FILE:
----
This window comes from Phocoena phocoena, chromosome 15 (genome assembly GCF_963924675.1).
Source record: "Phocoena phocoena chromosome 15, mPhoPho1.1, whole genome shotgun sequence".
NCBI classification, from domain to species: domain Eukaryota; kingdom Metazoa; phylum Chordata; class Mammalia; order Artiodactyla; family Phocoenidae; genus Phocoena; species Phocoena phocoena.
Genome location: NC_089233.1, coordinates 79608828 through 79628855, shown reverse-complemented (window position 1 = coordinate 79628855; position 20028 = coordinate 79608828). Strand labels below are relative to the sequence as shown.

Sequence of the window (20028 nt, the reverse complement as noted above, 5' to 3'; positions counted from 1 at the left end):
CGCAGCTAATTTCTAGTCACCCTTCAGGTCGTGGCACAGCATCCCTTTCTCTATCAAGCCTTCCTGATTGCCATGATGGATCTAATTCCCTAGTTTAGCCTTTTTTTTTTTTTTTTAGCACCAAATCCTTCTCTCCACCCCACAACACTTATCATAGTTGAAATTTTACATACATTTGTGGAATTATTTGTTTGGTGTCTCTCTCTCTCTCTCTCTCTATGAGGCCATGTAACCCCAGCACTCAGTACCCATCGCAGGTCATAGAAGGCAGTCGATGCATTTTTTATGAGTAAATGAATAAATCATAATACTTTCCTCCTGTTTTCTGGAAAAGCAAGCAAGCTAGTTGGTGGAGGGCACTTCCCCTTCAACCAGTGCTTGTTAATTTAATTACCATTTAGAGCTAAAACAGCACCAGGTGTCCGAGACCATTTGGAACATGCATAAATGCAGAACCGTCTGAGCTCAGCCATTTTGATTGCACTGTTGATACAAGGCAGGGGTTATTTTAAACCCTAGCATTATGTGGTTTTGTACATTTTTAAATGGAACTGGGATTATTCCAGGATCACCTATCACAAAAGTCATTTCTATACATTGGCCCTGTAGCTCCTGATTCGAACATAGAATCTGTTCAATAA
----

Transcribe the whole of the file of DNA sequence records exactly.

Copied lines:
This window comes from Phocoena phocoena, chromosome 15 (genome assembly GCF_963924675.1).
Source record: "Phocoena phocoena chromosome 15, mPhoPho1.1, whole genome shotgun sequence".
NCBI classification, from domain to species: domain Eukaryota; kingdom Metazoa; phylum Chordata; class Mammalia; order Artiodactyla; family Phocoenidae; genus Phocoena; species Phocoena phocoena.
Genome location: NC_089233.1, coordinates 79608828 through 79628855, shown reverse-complemented (window position 1 = coordinate 79628855; position 20028 = coordinate 79608828). Strand labels below are relative to the sequence as shown.

Sequence of the window (20028 nt, the reverse complement as noted above, 5' to 3'; positions counted from 1 at the left end):
CGCAGCTAATTTCTAGTCACCCTTCAGGTCGTGGCACAGCATCCCTTTCTCTATCAAGCCTTCCTGATTGCCATGATGGATCTAATTCCCTAGTTTAGCCTTTTTTTTTTTTTTTTAGCACCAAATCCTTCTCTCCACCCCACAACACTTATCATAGTTGAAATTTTACATACATTTGTGGAATTATTTGTTTGGTGTCTCTCTCTCTCTCTCTCTCTATGAGGCCATGTAACCCCAGCACTCAGTACCCATCGCAGGTCATAGAAGGCAGTCGATGCATTTTTTATGAGTAAATGAATAAATCATAATACTTTCCTCCTGTTTTCTGGAAAAGCAAGCAAGCTAGTTGGTGGAGGGCACTTCCCCTTCAACCAGTGCTTGTTAATTTAATTACCATTTAGAGCTAAAACAGCACCAGGTGTCCGAGACCATTTGGAACATGCATAAATGCAGAACCGTCTGAGCTCAGCCATTTTGATTGCACTGTTGATACAAGGCAGGGGTTATTTTAAACCCTAGCATTATGTGGTTTTGTACATTTTTAAATGGAACTGGGATTATTCCAGGATCACCTATCACAAAAGTCATTTCTATACATTGGCCCTGTAGCTCCTGATTCGAACATAGAATCTGTTCAATAA